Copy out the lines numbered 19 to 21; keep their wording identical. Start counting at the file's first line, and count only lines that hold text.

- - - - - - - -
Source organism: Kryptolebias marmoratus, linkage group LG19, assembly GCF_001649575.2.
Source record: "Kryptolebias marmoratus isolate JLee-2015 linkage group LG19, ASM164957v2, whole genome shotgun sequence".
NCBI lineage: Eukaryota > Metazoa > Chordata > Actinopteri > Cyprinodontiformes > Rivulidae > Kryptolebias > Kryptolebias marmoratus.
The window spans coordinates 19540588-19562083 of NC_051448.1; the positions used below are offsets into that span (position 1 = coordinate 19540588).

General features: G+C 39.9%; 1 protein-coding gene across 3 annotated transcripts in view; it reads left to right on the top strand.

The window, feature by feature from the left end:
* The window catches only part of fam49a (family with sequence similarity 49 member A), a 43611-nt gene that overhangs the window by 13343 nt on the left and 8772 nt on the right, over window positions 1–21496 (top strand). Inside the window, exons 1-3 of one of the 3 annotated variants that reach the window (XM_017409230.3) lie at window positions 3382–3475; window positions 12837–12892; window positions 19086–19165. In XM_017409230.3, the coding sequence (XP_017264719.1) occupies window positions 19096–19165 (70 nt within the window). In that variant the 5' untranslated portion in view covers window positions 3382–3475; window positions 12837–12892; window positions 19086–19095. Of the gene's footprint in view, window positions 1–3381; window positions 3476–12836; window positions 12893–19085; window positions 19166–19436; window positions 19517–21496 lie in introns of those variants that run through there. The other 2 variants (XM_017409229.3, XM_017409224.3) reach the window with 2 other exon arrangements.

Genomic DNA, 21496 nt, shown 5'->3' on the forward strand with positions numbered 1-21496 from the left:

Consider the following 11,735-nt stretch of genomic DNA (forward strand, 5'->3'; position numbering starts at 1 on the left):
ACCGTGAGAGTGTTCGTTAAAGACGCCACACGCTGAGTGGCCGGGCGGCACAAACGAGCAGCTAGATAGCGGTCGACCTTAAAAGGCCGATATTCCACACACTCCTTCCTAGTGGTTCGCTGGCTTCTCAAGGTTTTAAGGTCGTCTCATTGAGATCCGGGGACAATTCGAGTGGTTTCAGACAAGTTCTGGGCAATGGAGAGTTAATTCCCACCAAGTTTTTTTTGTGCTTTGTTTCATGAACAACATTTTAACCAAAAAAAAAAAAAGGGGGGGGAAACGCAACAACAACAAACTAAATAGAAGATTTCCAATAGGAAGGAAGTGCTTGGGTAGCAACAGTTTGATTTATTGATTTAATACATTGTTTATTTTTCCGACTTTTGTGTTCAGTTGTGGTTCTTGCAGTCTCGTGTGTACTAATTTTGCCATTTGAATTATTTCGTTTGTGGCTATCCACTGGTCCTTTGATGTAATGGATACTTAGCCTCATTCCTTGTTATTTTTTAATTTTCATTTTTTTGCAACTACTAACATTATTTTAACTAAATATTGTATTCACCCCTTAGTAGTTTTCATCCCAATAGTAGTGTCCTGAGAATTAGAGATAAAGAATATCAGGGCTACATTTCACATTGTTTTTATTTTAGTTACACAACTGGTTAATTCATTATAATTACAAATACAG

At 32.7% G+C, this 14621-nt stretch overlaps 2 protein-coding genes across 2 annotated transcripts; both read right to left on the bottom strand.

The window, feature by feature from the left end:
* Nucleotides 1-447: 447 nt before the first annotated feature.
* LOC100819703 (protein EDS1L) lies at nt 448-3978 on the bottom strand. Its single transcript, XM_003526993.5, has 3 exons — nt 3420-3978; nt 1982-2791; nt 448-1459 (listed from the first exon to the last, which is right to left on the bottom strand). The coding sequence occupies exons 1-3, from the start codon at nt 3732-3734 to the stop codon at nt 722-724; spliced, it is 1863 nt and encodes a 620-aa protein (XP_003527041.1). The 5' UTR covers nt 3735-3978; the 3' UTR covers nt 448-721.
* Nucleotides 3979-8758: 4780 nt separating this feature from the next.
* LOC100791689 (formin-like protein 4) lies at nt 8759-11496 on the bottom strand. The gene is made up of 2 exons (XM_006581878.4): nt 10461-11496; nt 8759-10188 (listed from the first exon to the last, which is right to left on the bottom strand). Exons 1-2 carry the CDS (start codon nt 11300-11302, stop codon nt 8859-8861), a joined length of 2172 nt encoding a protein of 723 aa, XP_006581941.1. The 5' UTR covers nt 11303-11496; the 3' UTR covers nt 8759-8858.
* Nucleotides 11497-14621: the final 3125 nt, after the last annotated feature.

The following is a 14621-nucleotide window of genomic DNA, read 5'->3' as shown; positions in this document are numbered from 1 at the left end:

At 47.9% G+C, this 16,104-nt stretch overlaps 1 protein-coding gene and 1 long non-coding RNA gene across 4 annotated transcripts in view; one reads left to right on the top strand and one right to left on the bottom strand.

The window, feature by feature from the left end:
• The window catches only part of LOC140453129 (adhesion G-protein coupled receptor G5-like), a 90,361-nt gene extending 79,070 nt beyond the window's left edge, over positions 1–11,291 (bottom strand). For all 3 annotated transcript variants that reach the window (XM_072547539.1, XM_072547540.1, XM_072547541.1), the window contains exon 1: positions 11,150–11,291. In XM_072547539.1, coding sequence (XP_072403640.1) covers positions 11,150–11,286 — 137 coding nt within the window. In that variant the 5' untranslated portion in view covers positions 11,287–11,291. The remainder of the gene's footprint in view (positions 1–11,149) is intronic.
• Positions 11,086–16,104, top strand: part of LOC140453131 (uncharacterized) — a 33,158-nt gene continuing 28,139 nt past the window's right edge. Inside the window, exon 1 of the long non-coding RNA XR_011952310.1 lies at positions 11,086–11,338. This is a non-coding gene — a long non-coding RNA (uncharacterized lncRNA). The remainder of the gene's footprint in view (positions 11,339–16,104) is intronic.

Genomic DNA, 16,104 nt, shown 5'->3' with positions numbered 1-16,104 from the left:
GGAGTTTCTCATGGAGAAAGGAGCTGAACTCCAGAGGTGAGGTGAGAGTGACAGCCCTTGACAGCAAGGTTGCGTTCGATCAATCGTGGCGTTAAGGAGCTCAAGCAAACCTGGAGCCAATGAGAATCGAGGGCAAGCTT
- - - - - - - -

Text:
At 47.9% G+C, this 16,104-nt stretch overlaps 1 protein-coding gene and 1 long non-coding RNA gene across 4 annotated transcripts in view; one reads left to right on the top strand and one right to left on the bottom strand.

The window, feature by feature from the left end:
• The window catches only part of LOC140453129 (adhesion G-protein coupled receptor G5-like), a 90,361-nt gene extending 79,070 nt beyond the window's left edge, over positions 1–11,291 (bottom strand). For all 3 annotated transcript variants that reach the window (XM_072547539.1, XM_072547540.1, XM_072547541.1), the window contains exon 1: positions 11,150–11,291. In XM_072547539.1, coding sequence (XP_072403640.1) covers positions 11,150–11,286 — 137 coding nt within the window. In that variant the 5' untranslated portion in view covers positions 11,287–11,291. The remainder of the gene's footprint in view (positions 1–11,149) is intronic.